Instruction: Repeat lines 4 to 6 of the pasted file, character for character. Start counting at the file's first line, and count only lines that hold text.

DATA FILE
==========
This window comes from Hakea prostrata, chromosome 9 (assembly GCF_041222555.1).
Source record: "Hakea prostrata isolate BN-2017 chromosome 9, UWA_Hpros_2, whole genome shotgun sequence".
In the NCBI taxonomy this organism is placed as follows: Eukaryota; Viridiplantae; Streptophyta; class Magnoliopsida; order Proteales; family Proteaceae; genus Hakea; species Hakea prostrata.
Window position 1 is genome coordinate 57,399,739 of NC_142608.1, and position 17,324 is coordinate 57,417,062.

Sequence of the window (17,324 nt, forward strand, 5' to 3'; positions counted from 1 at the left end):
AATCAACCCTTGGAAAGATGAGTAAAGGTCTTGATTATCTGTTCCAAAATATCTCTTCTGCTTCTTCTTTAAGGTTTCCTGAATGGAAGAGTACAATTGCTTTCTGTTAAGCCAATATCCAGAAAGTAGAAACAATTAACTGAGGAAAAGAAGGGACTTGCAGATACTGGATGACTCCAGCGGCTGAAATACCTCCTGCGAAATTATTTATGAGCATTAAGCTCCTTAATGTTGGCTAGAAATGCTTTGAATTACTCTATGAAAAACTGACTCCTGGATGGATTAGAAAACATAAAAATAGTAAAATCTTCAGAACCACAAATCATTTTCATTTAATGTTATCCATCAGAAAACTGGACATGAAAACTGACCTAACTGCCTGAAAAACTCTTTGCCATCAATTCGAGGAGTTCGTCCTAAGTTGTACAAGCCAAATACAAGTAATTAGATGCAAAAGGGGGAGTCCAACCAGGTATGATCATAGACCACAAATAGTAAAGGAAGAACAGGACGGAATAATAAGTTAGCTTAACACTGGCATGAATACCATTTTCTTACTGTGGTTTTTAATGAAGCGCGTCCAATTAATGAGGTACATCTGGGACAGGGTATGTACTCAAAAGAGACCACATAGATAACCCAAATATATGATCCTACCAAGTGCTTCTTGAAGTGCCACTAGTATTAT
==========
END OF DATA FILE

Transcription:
Window position 1 is genome coordinate 57,399,739 of NC_142608.1, and position 17,324 is coordinate 57,417,062.

Sequence of the window (17,324 nt, forward strand, 5' to 3'; positions counted from 1 at the left end):
AATCAACCCTTGGAAAGATGAGTAAAGGTCTTGATTATCTGTTCCAAAATATCTCTTCTGCTTCTTCTTTAAGGTTTCCTGAATGGAAGAGTACAATTGCTTTCTGTTAAGCCAATATCCAGAAAGTAGAAACAATTAACTGAGGAAAAGAAGGGACTTGCAGATACTGGATGACTCCAGCGGCTGAAATACCTCCTGCGAAATTATTTATGAGCATTAAGCTCCTTAATGTTGGCTAGAAATGCTTTGAATTACTCTATGAAAAACTGACTCCTGGATGGATTAGAAAACATAAAAATAGTAAAATCTTCAGAACCACAAATCATTTTCATTTAATGTTATCCATCAGAAAACTGGACATGAAAACTGACCTAACTGCCTGAAAAACTCTTTGCCATCAATTCGAGGAGTTCGTCCTAAGTTGTACAAGCCAAATACAAGTAATTAGATGCAAAAGGGGGAGTCCAACCAGGTATGATCATAGACCACAAATAGTAAAGGAAGAACAGGACGGAATAATAAGTTAGCTTAACACTGGCATGAATACCATTTTCTTACTGTGGTTTTTAATGAAGCGCGTCCAATTAATGAGGTACATCTGGGACAGGGTATGTACTCAAAAGAGACCACATAGATAACCCAAATATATGATCCTACCAAGTGCTTCTTGAAGTGCCACTAGTATTAT